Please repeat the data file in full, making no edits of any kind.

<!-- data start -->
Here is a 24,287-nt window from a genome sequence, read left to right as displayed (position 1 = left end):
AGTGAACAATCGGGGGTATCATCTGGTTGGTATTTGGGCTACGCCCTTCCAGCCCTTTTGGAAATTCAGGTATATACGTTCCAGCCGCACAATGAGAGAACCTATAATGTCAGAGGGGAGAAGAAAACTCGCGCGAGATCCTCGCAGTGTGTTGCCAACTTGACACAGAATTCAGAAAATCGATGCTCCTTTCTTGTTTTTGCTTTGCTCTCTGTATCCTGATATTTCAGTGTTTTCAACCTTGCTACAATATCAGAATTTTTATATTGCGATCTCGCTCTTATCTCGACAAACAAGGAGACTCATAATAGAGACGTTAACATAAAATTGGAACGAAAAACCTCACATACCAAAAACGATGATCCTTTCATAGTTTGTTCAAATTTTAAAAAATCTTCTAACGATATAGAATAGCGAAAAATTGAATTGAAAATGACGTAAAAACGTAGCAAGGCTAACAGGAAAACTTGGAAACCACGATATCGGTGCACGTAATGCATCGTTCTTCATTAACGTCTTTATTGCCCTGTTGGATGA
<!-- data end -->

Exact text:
Here is a 24,287-nt window from a genome sequence, read left to right as displayed (position 1 = left end):
AGTGAACAATCGGGGGTATCATCTGGTTGGTATTTGGGCTACGCCCTTCCAGCCCTTTTGGAAATTCAGGTATATACGTTCCAGCCGCACAATGAGAGAACCTATAATGTCAGAGGGGAGAAGAAAACTCGCGCGAGATCCTCGCAGTGTGTTGCCAACTTGACACAGAATTCAGAAAATCGATGCTCCTTTCTTGTTTTTGCTTTGCTCTCTGTATCCTGATATTTCAGTGTTTTCAACCTTGCTACAATATCAGAATTTTTATATTGCGATCTCGCTCTTATCTCGACAAACAAGGAGACTCATAATAGAGACGTTAACATAAAATTGGAACGAAAAACCTCACATACCAAAAACGATGATCCTTTCATAGTTTGTTCAAATTTTAAAAAATCTTCTAACGATATAGAATAGCGAAAAATTGAATTGAAAATGACGTAAAAACGTAGCAAGGCTAACAGGAAAACTTGGAAACCACGATATCGGTGCACGTAATGCATCGTTCTTCATTAACGTCTTTATTGCCCTGTTGGATGA